Tech

How Live Sex Will Save The Porn Industry

DVDs are dead, pay sites are struggling and porn is free and unlimited. Why live cams, Twitter and Skype may be the porn industry’s last hope.

Ruby Knox moved to Los Angeles six years ago to become a porn star. The free-spirited Native American, now 27 (though her online profile at SquirtNetwork.com gives her age as 25), says she was in it as much for the self-exploration as the money — and for a while, she found both. For much of the last decade, the San Fernando Valley — porn’s longtime hub — was flush with cash from DVD sales and an online streaming boom. Knox shot for studios like Hustler and Vivid, picking up a few AVN Award nominations in the process.

But this past April, she packed up her computer and and left the Valley. Now, from her home in Baja California, Knox does private webcam sessions for up to $15 per minute.

Knox is not alone. Webcams — or “cams” as they’re more commonly referred in the industry — were once an online backwater populated by Eastern Europeans and low-quality, stop-and-go videos. In the past few years, they’ve emerged as the driving force of a new internet porn boom.

For those at the top, the rewards are incredible. A popular model on a large cam site can generate over $40,000 in a single month. There are multiple revenue streams for a cam star, including group chats, but for many the goal is to find a “whale,” an online sugar daddy who might spend $20,000 a month on you or, even better, a member of “the platinum club” — the high-net worth fans who spend more than $100,000 a year.

Webcams have been around for almost as long as the commercial internet, but the days of watching a monitor-lit star hunched over a keyboard are long gone. In the past few years, prosumer electronics, HD video-streams and hands-free operation have turned the cams from an also-ran to the porn industry’s financial front-runner. And thanks to programs like Skype, cams have become much more of an interactive experience. If the appeal of those first webcams was voyeurism, the appeal of today’s cams is their intimacy.

A screenshot of LiveJasmin.com

The cam industry owes as much to phone sex as it does to porn. After all, the goal with cams isn’t to get the customers off, but to seduce them into staying online — at $15 a minute, the sizzle is worth much more than the steak.

Alec Helmy, publisher of the porn industry trade magazine Xbiz, calls cams “one of the industry’s few bright spots.” While the rest of piracy-plagued porn is struggling to survive, he says top cam companies have been growing by as much as 20 percent annually. Douglas Richter, a rep for Adult Webmaster Empire (AWE), one of the industry’s largest cam companies, estimates industry revenues at between $1.5 and $2 billion a year.

And where the money goes, the stars have followed. Cams are drawing increasingly high-profile stars, who are attracted to both the money and the adulation. A recent cam show by Jenna Haze* on AWE’s LiveJasmin.com attracted 10,000 paying followers. That’s a lot of cash, even in an industry used to quick fortune.

It’s one reason a site like Live Jasmin can now operate in the same cultural space once reserved for luxury brands like Chandon or Bentley: Flo Rida name checked the site in his recent single, “Hey Jasmin.”

Hey girl I see you online, show me your sign
You’re a wild one that’s what I like
You can be screaming, and I maybe beat it
But we still gonna be on Live Jasmin dot com

Live Jasmin may not yet have the name recognition of Playboy, but that won’t last for long. The site currently holds an Alexa ranking of 46, making it one of the 50 most popular sites in the entire world. On an average day, LiveJasmin.com attracts more online viewers than the New York Times, Netflix or ESPN. By traffic — and possibly revenue — it’s the largest adult company in the world.

The key to cams’ success is the interaction with the star — so unlike traditional porn, there’s little incentive to pirate. A taped cam show is like a taxidermied pet: It might look the same, but it’s a little lifeless. So while the rest of the porn industry fights to keep its content off torrent sites, cams are exploding. They may share a lineage with filmed porn, but it’s a Darwinian offshoot that has suddenly found itself immune to the virus that’s killing off its competitors.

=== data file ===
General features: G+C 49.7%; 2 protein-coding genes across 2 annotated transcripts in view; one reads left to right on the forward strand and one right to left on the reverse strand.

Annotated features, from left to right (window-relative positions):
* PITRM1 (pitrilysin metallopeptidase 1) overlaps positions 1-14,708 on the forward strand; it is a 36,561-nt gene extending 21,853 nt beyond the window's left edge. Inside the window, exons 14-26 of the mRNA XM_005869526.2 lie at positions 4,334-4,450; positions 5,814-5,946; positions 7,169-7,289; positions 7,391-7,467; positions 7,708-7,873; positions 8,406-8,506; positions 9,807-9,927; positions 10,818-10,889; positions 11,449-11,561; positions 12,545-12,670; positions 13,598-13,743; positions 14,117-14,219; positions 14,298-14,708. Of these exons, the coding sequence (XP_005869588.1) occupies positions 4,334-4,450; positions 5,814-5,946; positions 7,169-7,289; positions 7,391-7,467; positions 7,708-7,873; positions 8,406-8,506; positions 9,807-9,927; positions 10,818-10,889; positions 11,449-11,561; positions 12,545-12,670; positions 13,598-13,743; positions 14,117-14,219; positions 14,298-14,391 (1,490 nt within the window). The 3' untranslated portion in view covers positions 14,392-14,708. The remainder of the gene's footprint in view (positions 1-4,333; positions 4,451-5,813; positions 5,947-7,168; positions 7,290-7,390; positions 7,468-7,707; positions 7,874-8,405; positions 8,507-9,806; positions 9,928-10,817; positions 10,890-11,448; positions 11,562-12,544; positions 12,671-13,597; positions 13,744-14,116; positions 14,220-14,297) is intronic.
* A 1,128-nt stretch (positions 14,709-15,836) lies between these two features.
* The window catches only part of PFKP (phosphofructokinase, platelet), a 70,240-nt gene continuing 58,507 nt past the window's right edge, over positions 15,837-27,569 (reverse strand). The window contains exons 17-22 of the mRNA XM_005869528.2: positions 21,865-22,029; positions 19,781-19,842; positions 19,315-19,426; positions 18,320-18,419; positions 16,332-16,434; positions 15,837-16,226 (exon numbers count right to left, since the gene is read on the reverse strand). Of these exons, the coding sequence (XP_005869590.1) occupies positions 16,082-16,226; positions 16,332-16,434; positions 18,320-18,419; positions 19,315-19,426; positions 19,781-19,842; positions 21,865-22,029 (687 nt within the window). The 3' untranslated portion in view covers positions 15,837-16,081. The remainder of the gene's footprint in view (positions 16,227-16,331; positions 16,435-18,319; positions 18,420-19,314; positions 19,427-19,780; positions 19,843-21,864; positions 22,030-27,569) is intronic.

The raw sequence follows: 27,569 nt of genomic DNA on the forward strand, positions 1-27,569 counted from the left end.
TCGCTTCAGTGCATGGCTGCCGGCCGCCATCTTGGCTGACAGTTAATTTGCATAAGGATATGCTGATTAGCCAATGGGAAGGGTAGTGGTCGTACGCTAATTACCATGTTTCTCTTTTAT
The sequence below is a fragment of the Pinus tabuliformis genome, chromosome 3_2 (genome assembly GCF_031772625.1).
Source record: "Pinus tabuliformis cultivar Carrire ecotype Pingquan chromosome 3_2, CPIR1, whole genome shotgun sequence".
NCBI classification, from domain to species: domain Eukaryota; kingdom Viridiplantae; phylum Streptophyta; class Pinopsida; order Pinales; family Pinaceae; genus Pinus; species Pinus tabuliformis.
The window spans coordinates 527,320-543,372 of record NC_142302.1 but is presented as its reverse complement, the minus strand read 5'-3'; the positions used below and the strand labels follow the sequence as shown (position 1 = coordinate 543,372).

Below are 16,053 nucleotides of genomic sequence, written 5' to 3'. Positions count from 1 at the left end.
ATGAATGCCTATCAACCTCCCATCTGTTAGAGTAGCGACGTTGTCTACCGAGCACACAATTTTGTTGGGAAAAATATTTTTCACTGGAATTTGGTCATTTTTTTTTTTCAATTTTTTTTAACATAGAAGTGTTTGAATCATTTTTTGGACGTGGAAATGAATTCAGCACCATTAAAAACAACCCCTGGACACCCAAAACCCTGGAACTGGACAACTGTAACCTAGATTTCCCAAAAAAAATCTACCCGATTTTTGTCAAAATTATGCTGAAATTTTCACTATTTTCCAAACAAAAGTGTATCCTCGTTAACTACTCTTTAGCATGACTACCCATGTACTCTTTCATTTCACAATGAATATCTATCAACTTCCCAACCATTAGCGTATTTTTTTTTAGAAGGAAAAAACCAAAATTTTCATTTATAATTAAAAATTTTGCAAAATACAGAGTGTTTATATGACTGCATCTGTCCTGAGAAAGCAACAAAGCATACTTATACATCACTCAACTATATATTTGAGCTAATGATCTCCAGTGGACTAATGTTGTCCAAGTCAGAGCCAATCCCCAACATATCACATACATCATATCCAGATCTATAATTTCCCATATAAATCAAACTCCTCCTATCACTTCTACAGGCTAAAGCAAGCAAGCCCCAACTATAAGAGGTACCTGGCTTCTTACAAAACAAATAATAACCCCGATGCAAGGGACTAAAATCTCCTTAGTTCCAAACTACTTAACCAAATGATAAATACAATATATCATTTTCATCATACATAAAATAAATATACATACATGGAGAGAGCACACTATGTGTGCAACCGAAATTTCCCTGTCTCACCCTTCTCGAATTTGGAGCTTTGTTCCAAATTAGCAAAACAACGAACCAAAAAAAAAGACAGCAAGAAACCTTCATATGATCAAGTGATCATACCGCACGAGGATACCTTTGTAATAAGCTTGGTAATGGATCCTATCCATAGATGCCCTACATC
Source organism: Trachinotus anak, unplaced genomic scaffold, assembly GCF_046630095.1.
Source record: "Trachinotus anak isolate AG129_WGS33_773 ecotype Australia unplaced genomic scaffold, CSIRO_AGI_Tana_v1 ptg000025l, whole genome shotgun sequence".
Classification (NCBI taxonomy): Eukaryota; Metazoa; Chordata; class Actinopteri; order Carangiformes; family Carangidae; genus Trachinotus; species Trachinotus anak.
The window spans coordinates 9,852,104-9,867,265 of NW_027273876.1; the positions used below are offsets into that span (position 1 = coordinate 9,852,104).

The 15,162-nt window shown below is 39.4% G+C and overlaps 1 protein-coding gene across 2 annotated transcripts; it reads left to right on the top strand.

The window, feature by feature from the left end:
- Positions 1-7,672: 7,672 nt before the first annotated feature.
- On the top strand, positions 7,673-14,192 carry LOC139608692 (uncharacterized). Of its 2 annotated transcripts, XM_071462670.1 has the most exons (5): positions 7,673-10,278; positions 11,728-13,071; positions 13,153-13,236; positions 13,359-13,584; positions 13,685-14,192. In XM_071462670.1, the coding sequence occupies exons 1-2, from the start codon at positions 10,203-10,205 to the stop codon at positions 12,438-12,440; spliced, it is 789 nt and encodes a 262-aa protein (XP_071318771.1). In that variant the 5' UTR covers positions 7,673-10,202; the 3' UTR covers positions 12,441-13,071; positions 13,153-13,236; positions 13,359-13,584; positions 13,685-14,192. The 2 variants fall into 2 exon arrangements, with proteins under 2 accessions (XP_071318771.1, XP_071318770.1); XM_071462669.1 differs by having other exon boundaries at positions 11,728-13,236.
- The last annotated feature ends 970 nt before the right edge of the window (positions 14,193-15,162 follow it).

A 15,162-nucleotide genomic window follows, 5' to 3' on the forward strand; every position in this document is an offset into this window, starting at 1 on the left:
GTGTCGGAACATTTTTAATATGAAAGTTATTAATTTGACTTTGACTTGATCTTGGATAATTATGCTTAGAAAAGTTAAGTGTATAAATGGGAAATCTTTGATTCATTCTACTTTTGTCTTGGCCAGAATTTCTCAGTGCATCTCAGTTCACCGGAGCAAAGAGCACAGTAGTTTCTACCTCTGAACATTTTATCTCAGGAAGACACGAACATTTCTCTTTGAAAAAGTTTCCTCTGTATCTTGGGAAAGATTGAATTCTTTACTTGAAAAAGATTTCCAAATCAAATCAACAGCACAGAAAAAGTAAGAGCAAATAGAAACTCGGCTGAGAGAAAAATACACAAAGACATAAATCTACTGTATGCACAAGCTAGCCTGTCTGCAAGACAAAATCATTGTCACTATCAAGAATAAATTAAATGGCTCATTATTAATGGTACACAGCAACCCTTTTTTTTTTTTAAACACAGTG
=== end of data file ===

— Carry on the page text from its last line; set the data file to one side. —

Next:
It’s also changing the nature of the entire business.

A free chat on LiveJasmin

GIVING IT AWAY

In the traditional system, a porn producer would shoot a movie and try to move as many copies as it could. With cams, the goal isn’t so much to go wide as it is to find a few “whales” willing to spend big. It’s porn for the 1%.

“It’s a different kind of profit. It’s a different kind of customer,” says Randy Blue. Blue launched his eponymous gay porn site nearly a decade ago and quickly became one of the biggest players in the industry — a streaming video success story. At one point, he considered using his success to buy up traditional brick-and-mortar porn studios, but he couldn’t see the long-term value. Two years ago, he decided to invest heavily in cams.

“If anybody works in the industry and they see their profit shrinking monthly and they haven’t caught the clue they might be obsolete in two years, I don’t know what to tell them. We’re going through the biggest technological change that this industry has ever gone through, much more than reel-to-reel to VHS to DVD — that was nothing,” he says.

The porn industry, he says, is on the same trajectory as all media: content itself no longer holds value. “When you look at the money that’s made by most recording artists, they make their money in concerts. What used to be a $30 ticket is now $125 ticket. Sometimes they do a smaller venue with fans who are willing to pay more.”

If you’re an artist who wants to remain independent — whether as a filmmaker, a rock band or a porn star — your success is your direct connection, and the only commodity worth selling is the live event.

Take Clerks director Kevin Smith, who abandoned traditional distribution for his film Red State in favor of a traveling roadshow. Or a comedian like Louis C.K, who self-distributed his concert album Live at the Beacon to his fans at a steep discount — and now uses that direct connection to sell concert tickets without a middleman. Acts like Radiohead essentially give away their albums — and make it up in live performance.

Filmed porn may continue to exist, but many in the industry say it’s likely to become a loss leader, a way to make ancillary revenue. Faced with thousands of tube sites giving away their content, companies from Pink Visual to Kink.com have even looked into giving away their movies for free in order to sell advertising for things like sex toys, dating sites — and cams.